E-commerce has been slow to take hold in Cambodia. The Post’s Matthieu de Gaudemar sat down recently with Eelco Dijkhuizen, general manager of market and social research firm TNS Cambodia, to discuss the consumer behaviour that could be slowing its adoption.
Low internet penetration, payment issues and poor logistics networks are often cited as stumbling blocks to e-commerce development in Cambodia. But how much demand is there here for online shopping?
I don’t think that there is this specific need. You don’t have people working three jobs and who are forced to shop online to save the time. Also, people here are not necessarily concerned with brands, but at the same time, a downside of online shopping is that people cannot show off. If you buy something online, people will not see you going into the fancy shop.
The retail market is just developing and going to places like Aeon Mall is not a burden, it’s like a day out. It’s only been a couple of years since we’ve started to see the emergence of some nice retail stores, places like Aeon and Exchange Square. I don’t think that online shopping will replace these types of stores because they are actually new in Cambodia and it’s exciting to go to them.
So what are Cambodian consumers using e-commerce for?
I think the online shopping market is more for products that you cannot get through regular retail outlets. Because the retail market is still small, that is a real opportunity in Cambodia. You often see small entrepreneurs, who for example go to Thailand, buy 100 dresses, come back, and put them online.
Is quality an issue?
In one of our reports we saw that people who shop online are very dissatisfied with what they get, so the quality is not guaranteed.
Is there an effective way to market e-commerce to overcome people’s distrust of it?
Advertising the country of origin is a good way to market something. This affects how much people trust the quality of a product. For example, with Vietnamese products – I’m not sure how much it has to do with the quality of the products or the general dislike of the country – but they are not popular in Cambodia.
Does Facebook remain the biggest medium for e-commerce in Cambodia?
Yes, everybody who is on the internet is on Facebook. In Cambodia, of the 34 per cent of people who are online, 99 per cent of people are on Facebook. The problem with Facebook, however, is that it is very difficult for brands to get people to engage with them on Facebook. I have no real data on this, but what I get from talking to people is that a lot of people in Cambodia use Facebook really naturally, but also superficially, as they ‘like’ almost everything that comes up on their page.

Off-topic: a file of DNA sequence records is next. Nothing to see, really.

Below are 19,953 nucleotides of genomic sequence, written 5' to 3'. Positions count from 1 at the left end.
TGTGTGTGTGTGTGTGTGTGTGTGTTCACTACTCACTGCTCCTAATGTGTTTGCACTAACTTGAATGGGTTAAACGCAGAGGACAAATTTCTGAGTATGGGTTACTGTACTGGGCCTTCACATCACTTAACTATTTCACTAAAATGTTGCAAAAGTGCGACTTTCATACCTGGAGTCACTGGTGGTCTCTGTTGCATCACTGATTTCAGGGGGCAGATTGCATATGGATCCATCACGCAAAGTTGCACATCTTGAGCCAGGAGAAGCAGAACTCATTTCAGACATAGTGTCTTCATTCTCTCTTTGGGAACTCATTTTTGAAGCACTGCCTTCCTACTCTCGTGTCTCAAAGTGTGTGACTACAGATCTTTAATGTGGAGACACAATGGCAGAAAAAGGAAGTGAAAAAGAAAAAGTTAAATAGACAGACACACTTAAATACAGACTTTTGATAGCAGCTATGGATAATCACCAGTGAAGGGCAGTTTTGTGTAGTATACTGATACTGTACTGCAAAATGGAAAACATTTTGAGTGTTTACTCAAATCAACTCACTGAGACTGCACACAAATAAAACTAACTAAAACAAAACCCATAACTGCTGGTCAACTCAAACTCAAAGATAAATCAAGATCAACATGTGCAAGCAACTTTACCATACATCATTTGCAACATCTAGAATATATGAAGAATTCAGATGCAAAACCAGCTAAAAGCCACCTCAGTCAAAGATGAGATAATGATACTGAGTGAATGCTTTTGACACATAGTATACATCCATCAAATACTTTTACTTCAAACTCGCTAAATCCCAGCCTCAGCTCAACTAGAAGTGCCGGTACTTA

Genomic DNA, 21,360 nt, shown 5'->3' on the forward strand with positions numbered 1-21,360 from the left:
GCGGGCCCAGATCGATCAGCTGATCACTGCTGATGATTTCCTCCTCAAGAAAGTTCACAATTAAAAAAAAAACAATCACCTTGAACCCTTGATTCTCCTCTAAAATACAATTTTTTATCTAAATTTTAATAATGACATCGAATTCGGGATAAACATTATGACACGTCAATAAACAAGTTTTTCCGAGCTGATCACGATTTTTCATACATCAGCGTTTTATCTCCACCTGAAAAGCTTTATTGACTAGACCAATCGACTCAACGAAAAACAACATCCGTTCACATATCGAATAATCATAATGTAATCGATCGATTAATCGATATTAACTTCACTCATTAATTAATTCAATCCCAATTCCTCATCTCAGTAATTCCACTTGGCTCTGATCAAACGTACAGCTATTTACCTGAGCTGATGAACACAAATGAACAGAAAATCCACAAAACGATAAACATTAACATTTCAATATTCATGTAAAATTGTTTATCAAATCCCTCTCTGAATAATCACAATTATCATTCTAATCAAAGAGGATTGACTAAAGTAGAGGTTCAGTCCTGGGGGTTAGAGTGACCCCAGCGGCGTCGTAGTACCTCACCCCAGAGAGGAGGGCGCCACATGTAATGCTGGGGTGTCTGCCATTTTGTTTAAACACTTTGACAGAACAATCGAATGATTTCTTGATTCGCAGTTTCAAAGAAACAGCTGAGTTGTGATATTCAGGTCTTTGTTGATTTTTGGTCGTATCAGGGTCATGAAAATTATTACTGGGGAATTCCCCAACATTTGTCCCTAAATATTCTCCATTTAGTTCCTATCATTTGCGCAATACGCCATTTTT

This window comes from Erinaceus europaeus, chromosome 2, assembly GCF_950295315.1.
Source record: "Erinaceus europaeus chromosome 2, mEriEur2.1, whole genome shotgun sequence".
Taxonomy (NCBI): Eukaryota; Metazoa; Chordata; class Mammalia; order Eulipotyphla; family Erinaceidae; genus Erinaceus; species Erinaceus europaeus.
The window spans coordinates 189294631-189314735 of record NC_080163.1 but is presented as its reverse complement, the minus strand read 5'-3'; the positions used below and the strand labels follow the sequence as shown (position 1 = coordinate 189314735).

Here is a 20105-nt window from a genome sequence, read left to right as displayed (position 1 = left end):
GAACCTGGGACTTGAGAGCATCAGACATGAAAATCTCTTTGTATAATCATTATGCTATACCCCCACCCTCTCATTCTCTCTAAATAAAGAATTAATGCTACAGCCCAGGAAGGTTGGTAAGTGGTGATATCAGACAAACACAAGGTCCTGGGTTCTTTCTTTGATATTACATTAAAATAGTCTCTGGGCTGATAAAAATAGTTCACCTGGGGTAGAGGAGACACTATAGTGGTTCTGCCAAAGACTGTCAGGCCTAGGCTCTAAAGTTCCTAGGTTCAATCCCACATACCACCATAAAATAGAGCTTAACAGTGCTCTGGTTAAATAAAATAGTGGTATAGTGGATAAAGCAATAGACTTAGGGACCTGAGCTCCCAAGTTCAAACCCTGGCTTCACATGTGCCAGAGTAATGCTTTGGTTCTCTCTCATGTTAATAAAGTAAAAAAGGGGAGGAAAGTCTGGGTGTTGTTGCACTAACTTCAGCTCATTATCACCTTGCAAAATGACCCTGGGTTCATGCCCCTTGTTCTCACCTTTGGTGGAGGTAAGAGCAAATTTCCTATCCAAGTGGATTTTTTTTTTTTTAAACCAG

What does e-commerce need to succeed here?
The problem is that very few people have a computer. More people have smartphones, so every platform will have to be mobile. It also needs to be pay on delivery. I don’t think e-commerce will replace the shopping experience, but in the end it definitely will come.
We are at the stage of development in Cambodia in which e-commerce is becoming visible: where we see the middle class, where we see people having a little bit more money to spend. People have more of an urban lifestyle and culture.
In the next five years we will definitely see it start to grow. How big the potential is and how big the market can go is difficult to forecast with the market right now being quite small.
But can it be profitable?
That is always a little bit of the problem with Cambodia, you’re not going to make huge profits, especially in the first year. The market here is small and people will buy small things. If you want to make money here, you need to sell something really cheap and sell it to a lot of people. You have a potential clientele of 5,000 or 10,000 people for most current e-commerce ventures.
This interview has been edited for length and clarity.